Johnson and Johnson has committed to provide an additional 10,000 courses of tuberculosis drug bedaquiline to India through the US Agency for International Development (USAID). This takes the number of free courses of the drug given to India to 20,000. The earlier global donation programme ended in March.
Bedaquiline is the first medicine for drug-resistant TB in nearly 50 years. It is said to be less toxic and more effective than the traditional ones.
The drug is at the heart of price discussions and patent-related litigation in India. About two months ago, two TB patients had filed a patent challenge on a salt form of bedaquiline at the Mumbai Patent Office to prevent J&J from pursuing a secondary claim on the drug.
Meanwhile, a statement from J&J said that it had, through its Janssen Pharmaceutical Companies, donated more than 10,000 courses of bedaquiline in 2016 as part of a global donation programme, operated in partnership with USAID. This was with the aim of supporting and enabling the Indian government to build capacity for the medicine’s introduction, it added.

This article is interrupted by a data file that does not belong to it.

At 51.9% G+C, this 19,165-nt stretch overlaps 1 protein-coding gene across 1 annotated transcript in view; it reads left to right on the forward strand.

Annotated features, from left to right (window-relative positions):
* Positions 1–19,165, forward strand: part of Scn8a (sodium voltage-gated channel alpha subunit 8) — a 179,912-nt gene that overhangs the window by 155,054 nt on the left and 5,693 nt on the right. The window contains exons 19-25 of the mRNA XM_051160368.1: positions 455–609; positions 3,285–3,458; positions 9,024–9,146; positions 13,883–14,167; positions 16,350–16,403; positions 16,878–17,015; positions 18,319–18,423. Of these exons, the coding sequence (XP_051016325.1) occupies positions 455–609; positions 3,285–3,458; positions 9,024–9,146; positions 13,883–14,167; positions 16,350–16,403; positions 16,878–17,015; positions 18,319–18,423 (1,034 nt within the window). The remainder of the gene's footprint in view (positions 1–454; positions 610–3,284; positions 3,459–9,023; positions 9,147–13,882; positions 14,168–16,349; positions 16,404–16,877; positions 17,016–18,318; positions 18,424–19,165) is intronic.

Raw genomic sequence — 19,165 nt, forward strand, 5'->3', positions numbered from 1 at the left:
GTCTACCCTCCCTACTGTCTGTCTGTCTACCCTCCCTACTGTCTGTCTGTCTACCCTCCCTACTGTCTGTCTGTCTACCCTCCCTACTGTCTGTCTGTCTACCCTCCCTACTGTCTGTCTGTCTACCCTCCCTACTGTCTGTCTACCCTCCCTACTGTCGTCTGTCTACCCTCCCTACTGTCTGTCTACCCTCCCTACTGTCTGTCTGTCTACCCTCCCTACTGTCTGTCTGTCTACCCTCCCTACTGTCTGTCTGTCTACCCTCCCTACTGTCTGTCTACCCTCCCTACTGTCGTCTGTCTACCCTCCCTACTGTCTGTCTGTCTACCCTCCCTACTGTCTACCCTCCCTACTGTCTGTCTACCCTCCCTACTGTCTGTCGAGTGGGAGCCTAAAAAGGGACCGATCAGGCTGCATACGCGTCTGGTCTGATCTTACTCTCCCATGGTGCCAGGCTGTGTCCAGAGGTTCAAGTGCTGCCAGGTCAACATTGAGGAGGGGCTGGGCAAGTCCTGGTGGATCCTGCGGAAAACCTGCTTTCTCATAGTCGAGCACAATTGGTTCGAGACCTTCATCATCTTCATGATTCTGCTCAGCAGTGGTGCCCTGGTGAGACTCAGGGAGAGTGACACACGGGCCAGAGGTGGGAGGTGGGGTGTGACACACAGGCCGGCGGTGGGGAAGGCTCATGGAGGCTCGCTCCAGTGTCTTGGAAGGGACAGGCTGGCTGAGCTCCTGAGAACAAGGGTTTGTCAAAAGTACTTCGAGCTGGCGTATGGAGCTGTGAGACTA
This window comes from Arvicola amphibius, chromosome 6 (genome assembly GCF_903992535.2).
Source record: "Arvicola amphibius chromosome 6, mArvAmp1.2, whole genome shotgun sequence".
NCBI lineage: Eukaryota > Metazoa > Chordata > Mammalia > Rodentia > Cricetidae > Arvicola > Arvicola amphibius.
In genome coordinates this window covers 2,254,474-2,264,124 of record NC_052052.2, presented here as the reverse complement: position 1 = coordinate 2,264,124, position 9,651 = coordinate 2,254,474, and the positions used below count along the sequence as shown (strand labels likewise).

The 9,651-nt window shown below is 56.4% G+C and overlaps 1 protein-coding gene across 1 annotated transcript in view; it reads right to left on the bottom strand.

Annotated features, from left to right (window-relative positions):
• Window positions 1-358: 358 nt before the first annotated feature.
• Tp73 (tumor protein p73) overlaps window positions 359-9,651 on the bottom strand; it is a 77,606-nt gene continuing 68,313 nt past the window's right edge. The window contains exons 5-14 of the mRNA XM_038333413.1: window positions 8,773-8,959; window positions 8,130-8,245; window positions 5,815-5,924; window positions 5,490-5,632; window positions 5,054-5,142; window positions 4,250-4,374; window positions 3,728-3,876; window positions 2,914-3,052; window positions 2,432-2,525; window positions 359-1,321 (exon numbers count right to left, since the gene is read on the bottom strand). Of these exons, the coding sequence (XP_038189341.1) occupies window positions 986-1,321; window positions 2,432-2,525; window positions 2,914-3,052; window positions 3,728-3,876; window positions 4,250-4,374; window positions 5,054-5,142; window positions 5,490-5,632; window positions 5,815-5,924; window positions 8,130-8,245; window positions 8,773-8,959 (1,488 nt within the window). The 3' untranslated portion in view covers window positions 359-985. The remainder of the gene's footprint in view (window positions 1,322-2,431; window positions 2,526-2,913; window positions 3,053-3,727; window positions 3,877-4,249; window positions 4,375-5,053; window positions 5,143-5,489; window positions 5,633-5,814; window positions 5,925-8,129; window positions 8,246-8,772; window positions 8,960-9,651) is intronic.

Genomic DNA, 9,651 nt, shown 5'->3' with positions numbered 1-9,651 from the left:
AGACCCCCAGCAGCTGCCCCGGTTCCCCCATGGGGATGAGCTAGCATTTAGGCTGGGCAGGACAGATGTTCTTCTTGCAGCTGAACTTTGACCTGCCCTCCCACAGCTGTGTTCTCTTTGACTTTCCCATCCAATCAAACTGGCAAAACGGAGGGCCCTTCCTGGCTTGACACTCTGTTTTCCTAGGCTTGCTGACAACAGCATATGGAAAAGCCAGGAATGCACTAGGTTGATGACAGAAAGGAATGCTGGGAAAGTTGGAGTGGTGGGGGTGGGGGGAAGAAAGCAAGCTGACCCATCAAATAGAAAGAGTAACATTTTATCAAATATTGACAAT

The company said it is working with the Indian government and international and local partners to improve surveillance and diagnostic capacity, train health workers in the clinical management of TB, and raise awareness about TB at the community level. It is also supporting the Make in India programme by partnering locally to produce bedaquiline for use in India and globally, it said.
The Indian government has set itself a target of ending TB by 2025, five years ahead of the global Sustainable Development Goal (SDG) target of 2030. There are an estimated 1,35,000 cases of drug-resistant TB in India every year, and currently less than 30 per cent of these patients are diagnosed and put on appropriate treatment regimen, the note said.
J&J has been in the news in India over the global recall of its faulty hip implants and the compensation its been asked to pay patients and, more recently, over health concerns involving its baby powder and shampoo.